Mental wellbeing means feeling good, both about ourselves and about the world around us. It means being able to get on with life in the way we want. Although we often think of the mind and body as being entirely separate, what we do with our body can have a powerful effect on our mental wellbeing. Taking good care of our physical health enables us to better cope with emotional problems.

Don't rely on alcohol, smoking and caffeine as your way of coping. In the long term these won't solve your problems, they will just create new ones.


It’s important you pay attention to your diet, both on board and back at home. Making healthy choices can make you feel emotionally stronger because you're doing something positive for yourself which will lift your self-esteem. A good diet helps your brain and body work efficiently too. Aim to have a balanced diet that includes all the main food groups.

  • Eat plenty of fruit (3 servings per day) and vegetables (approx. 300g per day)
  • Favour lean meats, fish, lentils and beans over red meat
  • Reduce fats, sugar and salt
  • Drink plenty of safe drinking water


Scientific studies show that physical activity helps maintain and improve wellbeing in a number of ways:

  • Physical activity can help people with mild depression and evidence shows it can also help protect people against anxiety.
  • Physical activity is thought to cause chemical changes in the brain which can help to positively change our mood.
  • Physical activity can improve wellbeing because it brings about a sense of greater self-esteem, self-control, and the ability to rise to a challenge.

Exercise won’t make stress disappear but it can reduce some of the emotional intensity and allows us to deal with problem more calmly. Being active doesn't have to mean spending hours in the gym, even moderate exercise releases chemicals in the brain that can lift our mood as well as helping us sleep better - aim for 150 minutes of exercise a week.


Good quality sleep is very important as fatigue can lead to stress. Fatigue can be defined as severe tiredness caused by prolonged physical or mental exertion or lack of sleep over a prolonged period. Whatever your role on board it’s most likely you are exposed to shift work and there may be times when hours are long and rest periods need to change unexpectedly.

Managing fatigue on board relies on factors which may be largely outside many seafarers’ control such as effective rota management and crewing numbers, but there are ways that everyone can consider reducing their own risk of fatigue. Prioritise your sleep health and take steps to get the sleep that you need to keep rested and to function well. Recognise the signs of fatigue in yourself and colleagues such as slowed reaction time, impaired memory, struggling to stay awake, increased clumsiness and irritability.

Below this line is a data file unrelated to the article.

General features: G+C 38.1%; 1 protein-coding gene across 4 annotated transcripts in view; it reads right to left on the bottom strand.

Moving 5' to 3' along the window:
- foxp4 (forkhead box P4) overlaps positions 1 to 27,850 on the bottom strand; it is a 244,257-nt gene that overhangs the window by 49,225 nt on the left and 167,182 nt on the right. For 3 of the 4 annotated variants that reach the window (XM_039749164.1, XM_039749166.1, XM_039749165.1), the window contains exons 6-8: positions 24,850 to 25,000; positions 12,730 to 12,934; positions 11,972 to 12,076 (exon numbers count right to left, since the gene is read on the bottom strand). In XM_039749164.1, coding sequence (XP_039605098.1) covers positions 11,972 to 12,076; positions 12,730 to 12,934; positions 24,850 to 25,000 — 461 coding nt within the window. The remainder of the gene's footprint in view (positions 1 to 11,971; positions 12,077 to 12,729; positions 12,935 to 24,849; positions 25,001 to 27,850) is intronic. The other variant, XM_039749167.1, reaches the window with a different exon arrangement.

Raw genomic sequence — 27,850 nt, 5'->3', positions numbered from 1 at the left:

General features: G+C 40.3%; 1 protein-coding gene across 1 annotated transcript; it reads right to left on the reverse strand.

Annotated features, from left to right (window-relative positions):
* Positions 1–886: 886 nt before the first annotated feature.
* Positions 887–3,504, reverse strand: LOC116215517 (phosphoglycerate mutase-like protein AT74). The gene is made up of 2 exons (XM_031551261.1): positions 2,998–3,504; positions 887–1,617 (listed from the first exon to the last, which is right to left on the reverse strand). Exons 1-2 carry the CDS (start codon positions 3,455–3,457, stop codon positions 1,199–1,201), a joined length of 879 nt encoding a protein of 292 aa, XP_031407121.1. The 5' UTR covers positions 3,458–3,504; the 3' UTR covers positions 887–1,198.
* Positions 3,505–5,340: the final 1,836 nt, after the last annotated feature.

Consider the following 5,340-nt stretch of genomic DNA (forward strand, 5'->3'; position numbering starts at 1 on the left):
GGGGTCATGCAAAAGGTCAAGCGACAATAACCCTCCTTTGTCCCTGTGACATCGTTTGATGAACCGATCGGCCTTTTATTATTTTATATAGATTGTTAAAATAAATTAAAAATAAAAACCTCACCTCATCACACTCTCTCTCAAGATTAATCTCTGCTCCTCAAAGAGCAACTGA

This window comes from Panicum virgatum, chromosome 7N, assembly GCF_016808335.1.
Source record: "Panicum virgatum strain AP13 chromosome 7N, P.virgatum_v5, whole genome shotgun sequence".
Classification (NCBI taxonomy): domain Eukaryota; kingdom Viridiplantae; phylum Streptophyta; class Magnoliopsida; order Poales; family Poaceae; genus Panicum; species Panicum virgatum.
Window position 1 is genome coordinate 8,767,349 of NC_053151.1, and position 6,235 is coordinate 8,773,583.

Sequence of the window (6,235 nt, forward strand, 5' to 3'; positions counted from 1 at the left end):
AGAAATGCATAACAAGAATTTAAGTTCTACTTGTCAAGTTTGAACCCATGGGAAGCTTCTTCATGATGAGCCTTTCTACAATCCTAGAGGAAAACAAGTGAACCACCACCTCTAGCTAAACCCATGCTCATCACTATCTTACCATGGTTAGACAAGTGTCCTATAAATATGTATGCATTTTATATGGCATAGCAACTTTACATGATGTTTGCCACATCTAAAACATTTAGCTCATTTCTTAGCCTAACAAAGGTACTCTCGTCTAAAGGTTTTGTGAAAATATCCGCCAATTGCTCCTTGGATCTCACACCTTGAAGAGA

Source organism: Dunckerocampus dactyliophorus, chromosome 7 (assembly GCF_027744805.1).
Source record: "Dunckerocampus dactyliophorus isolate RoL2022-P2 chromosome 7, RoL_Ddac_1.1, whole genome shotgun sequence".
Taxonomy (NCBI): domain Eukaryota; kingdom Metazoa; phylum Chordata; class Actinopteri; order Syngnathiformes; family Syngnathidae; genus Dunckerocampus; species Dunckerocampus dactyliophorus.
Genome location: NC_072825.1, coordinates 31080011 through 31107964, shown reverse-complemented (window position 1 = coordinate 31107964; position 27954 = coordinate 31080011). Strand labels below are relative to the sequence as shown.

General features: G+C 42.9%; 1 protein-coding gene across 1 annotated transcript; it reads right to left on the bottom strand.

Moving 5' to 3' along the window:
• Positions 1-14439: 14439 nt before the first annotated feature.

• Avoid large meals and spicy foods in the few hours before going to bed. A light snack is okay, but a heavy meal can cause indigestion which interferes with sleep.
  • Have your last tea, coffee or energy drink several hours before you want to sleep. These drinks contain the stimulant caffeine, the effects of which can take as long as eight hours to wear off.
  • Exercise is excellent for a good night’s rest. Try to exercise at least thirty minutes on most days but not later than two to three hours before your bedtime.
  • If you do not work shifts, avoid taking naps during the daytime. Naps can help make up for lost sleep, but late afternoon naps can make it harder to fall asleep at night.
  • Take time to relax and wind down from the activities of the day. A relaxing activity, such as reading or listening to music, should be part of your bedtime ritual.
  • Set an alarm at a regular time each day (if your shifts do not vary).
  • Get up when your alarm goes off, regardless of the amount of sleep you have had during the night. This will help teach your body to develop a consistent rhythm.
  • Have a dark, cool, gadget free cabin

Get rid of anything in your bedroom that might distract you from sleep, such as noises, bright lights, an uncomfortable bed, or warm temperatures. A TV, cell phone, or computer in the bedroom can be a distraction and deprive you of needed sleep. Insomniacs often watch the clock so turn its face out of view so you don’t worry about the time whilst trying to fall asleep.

For shift workers:

  • If you have a fixed night shift, treat the shift as your normal working day and adjust your meals and sleep accordingly.
  • A nap of 2 hours can help prepare for a night shift.
  • If you are able to take brief naps during breaks this may help you feel more alert or rested. Limit them to 30 minutes or less, anything longer can have the opposite effect.

For more information on and guidance, please read the following articles and briefings:

ISWAN: Good Mental Health Guide for Seafarers
ISWAN: Healthy Food
ISWAN: Fit on Board